This edited volume examines Basic Human Needs theory and interactive problem solving, looking at recent developments in thinking about both and how these might affect peacebuilding in contemporary conflicts of the twenty-first century. The era in the immediate aftermath of World War II was, paradoxically, a time of great optimism in parts of academia. There was, especially in the United States and much of Europe, a widespread belief in the social sciences that systematic scholarly analysis would enable humanity to understand and do something about the most complex of social processes, and thus about solving persistent human problems: unemployment, delinquency, racism, under-development, and even issues of conflict, war and peace. This book examines the evolution of the Basic Human Needs theory and is divided into two key parts: Basic Human Needs in Theory and Basic Human Needs in Practice. Exploring this theory through a wide range of different lenses, including gender, ethics and power, the volume brings together some of the leading scholars in the field of peace and conflict studies and draws upon research both past and present to forecast where the movement is headed in the future. This book will be of much interest to students of peace and conflict studies, conflict resolution, psychology, security studies and IR.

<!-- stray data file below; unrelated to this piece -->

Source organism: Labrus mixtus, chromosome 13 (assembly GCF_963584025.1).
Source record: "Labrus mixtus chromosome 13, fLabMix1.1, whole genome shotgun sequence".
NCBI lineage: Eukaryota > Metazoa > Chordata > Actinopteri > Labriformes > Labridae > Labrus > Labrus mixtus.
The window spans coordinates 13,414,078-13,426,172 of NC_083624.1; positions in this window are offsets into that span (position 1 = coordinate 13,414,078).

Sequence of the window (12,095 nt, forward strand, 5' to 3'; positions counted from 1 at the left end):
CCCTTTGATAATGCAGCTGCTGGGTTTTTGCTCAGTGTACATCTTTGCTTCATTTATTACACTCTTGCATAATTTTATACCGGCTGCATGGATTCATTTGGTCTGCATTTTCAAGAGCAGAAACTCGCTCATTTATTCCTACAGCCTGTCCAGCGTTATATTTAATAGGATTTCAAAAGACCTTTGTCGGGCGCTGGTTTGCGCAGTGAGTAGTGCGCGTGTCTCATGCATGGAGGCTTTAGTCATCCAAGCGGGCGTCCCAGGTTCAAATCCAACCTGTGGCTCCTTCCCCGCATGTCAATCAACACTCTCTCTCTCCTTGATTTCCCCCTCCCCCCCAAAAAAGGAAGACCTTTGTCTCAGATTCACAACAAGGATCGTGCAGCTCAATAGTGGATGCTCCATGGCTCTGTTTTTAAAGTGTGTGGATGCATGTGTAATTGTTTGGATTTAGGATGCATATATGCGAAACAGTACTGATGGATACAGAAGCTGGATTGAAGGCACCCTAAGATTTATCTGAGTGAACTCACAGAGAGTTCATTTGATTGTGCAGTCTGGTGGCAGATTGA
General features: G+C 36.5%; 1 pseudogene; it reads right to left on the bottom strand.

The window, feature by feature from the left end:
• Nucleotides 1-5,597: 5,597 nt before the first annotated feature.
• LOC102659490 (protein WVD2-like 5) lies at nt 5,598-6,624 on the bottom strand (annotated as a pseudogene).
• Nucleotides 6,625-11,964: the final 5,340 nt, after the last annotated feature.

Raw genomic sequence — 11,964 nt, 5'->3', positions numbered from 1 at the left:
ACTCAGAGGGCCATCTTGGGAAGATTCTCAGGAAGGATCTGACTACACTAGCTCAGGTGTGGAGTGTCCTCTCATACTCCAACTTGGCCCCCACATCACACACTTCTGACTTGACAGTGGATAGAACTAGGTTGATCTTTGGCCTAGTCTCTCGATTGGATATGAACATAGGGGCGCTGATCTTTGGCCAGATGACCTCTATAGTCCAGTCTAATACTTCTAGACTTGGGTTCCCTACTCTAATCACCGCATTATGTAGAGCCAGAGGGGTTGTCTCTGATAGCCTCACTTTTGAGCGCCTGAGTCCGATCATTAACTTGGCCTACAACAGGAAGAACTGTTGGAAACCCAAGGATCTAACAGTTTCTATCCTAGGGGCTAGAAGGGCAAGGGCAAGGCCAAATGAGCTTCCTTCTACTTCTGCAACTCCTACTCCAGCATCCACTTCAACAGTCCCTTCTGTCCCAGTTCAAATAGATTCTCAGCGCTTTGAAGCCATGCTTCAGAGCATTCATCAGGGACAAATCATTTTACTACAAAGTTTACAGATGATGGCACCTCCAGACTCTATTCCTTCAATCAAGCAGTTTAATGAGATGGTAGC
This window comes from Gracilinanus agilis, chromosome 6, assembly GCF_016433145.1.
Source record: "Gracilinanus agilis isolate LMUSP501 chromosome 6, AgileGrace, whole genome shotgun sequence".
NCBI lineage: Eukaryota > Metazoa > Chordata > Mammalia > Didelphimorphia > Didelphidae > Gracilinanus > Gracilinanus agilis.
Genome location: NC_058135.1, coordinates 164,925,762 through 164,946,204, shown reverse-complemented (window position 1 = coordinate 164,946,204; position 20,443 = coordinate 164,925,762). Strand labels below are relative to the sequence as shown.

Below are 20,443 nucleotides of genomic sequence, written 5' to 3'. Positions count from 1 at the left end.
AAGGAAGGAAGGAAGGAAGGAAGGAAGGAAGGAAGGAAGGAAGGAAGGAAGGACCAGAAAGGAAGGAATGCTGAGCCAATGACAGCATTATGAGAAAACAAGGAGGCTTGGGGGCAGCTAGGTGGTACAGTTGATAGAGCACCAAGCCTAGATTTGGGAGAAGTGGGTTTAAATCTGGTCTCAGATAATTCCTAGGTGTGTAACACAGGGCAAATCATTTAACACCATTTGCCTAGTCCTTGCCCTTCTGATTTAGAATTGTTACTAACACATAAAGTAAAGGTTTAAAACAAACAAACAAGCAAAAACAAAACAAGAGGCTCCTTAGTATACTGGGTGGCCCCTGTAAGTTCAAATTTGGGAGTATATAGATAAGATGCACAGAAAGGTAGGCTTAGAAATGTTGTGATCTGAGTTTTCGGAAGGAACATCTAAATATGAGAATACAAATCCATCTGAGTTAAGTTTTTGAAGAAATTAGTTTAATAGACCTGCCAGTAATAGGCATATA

Publisher: Taylor & Francis Ltd